Why you should book this tour: This 11-day trip is one of our most popular Budapest tours and offers a Budapest Bath & Spa Visit excursion that takes you right to the historic Széchenyi Thermal Bath in Budapest.
2. Highlights of Eastern Europe
Why you should book this tour: If you want to see all of Eastern Europe in one fell swoop, this two-week tour is for you. With two days in Budapest, you’ll have plenty of free time to pop over to the thermal baths.
3. A Week in Eastern Europe: Prague, Kraków & Budapest
Why you should book this tour: Use your free time at the end of this weeklong tour to fit in a visit to the thermal baths in Budapest. Want the logistics handled for you? Add our Budapest Bath & Spa Visit excursion offered on the extension.
4. Oktoberfest: Germany, Switzerland & Austria
Why you should book this tour: After relishing in the magic of Oktoberfest in Munich, extend your trip to Budapest to relax during your free time at the Gellért Thermal Bath. It’s only a short walk from the hotel you’ll likely stay at on this Budapest trip.
5. Christmas Markets of Germany, Switzerland & Austria
Why you should book this tour: See Central Europe at its most festive, then tack on the extension to enjoy two extra days in Budapest. You’ll have free time on the second day to squeak in a visit to one of the bathhouses in Budapest.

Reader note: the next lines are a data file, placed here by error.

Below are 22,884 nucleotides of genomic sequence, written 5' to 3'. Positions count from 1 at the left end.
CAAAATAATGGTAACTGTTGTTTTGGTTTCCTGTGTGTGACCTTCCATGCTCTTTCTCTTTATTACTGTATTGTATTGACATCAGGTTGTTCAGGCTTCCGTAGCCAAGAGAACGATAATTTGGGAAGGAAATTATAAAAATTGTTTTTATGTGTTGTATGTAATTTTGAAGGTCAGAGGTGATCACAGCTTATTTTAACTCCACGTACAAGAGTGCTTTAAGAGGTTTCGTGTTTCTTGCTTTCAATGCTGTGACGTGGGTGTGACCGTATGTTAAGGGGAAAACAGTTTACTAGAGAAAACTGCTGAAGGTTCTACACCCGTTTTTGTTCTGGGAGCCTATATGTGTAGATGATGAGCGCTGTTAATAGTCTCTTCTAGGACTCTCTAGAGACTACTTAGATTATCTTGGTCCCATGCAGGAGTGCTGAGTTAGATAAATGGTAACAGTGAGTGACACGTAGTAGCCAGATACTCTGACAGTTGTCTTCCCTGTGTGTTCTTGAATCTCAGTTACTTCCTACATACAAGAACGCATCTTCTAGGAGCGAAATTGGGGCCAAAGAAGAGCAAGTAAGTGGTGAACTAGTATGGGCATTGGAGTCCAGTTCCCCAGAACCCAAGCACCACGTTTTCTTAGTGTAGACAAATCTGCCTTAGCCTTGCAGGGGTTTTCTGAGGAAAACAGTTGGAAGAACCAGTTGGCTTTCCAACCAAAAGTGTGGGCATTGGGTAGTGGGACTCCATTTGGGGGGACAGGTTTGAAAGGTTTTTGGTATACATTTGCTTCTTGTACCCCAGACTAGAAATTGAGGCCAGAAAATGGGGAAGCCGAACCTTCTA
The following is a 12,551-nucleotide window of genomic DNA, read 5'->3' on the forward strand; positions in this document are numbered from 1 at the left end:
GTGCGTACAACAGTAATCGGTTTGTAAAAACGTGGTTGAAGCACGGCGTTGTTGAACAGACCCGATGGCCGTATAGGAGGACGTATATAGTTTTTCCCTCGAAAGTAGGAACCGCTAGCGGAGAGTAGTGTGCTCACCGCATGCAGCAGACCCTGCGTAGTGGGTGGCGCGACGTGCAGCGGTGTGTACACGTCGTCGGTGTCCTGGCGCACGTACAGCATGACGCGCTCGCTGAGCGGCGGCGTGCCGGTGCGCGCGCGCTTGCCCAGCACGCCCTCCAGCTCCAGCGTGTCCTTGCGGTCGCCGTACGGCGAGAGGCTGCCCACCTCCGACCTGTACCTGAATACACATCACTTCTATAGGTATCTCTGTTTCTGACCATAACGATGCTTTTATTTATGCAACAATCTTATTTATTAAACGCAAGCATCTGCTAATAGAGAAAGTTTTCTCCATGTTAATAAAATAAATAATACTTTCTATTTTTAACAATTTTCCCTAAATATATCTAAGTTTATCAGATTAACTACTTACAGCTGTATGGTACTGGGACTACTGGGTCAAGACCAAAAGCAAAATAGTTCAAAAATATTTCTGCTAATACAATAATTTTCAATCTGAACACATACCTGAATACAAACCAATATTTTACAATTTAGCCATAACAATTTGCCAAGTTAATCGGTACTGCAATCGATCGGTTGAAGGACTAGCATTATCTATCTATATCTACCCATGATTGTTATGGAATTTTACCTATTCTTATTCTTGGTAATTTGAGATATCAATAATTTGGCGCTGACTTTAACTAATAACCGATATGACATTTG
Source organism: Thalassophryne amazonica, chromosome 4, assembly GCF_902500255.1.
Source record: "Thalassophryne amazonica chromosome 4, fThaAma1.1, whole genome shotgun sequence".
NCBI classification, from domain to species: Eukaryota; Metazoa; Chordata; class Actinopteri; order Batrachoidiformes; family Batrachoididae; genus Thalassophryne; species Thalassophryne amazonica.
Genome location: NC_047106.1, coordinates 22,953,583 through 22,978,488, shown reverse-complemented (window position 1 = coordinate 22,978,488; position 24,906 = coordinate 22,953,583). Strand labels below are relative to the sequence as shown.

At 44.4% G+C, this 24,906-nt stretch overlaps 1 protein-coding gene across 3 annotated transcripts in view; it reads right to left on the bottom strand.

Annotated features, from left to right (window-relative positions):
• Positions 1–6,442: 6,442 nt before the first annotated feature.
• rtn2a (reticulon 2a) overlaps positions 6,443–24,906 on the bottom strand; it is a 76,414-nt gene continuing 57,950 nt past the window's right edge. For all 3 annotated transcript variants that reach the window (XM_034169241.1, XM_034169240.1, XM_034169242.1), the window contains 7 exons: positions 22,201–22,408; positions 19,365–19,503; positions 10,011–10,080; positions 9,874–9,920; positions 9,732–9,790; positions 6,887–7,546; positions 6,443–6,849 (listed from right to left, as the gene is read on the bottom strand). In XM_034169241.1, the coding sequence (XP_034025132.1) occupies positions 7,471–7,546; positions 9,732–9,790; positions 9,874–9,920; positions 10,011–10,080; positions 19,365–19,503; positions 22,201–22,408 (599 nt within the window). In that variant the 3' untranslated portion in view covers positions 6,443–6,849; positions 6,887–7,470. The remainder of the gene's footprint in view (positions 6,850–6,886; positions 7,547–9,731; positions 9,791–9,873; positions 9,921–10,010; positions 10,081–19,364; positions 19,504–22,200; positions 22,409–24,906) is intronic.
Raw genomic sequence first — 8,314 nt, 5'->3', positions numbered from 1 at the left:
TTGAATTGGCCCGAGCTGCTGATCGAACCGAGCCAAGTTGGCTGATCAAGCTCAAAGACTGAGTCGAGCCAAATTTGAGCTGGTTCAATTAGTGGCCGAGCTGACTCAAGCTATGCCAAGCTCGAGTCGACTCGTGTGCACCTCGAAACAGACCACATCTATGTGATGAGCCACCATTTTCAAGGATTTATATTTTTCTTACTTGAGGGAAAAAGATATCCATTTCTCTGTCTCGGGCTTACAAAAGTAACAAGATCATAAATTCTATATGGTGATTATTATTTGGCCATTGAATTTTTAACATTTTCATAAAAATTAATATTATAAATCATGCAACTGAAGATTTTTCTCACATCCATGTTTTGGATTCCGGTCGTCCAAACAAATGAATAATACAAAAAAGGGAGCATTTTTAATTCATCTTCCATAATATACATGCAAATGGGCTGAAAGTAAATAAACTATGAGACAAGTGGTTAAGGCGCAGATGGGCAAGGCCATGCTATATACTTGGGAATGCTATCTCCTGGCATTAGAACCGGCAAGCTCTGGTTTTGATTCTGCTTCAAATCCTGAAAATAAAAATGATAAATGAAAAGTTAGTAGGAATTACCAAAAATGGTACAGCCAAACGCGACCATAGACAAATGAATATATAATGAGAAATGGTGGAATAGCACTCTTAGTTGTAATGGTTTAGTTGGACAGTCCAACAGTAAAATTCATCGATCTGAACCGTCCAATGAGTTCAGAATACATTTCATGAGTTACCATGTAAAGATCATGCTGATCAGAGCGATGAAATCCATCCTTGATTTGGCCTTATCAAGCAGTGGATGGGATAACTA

6. Christmas Markets of Budapest, Vienna & Prague
Why you should book this tour: This trip combines the magic of our Budapest, Vienna & Prague tour with visits to Christmas markets and the Budapest Bath & Spa Visit excursion. What more could you ask for on a Budapest tour?
7. Christmas Markets of Eastern Europe
Why you should book this tour: If you like our Highlights of Eastern Europe itinerary but want to loop in a special event, check out this Budapest tour. It includes visits to multiple Christmas markets and the opportunity to add our Budapest Bath & Spa Visit excursion.
8. New Year’s Eve in Lucerne: Germany, Switzerland & Austria
Why you should book this tour: Celebrate New Year’s Eve in Switzerland and ring in the new year by checking another country (Hungary!) off your bucket list. Add the extension to Budapest, as well as the Budapest Bath & Spa Visit excursion, to begin the year with a bit of rest and relaxation.
Ready to bathe in Budapest's famous thermal baths? Check out our tours to Budapest →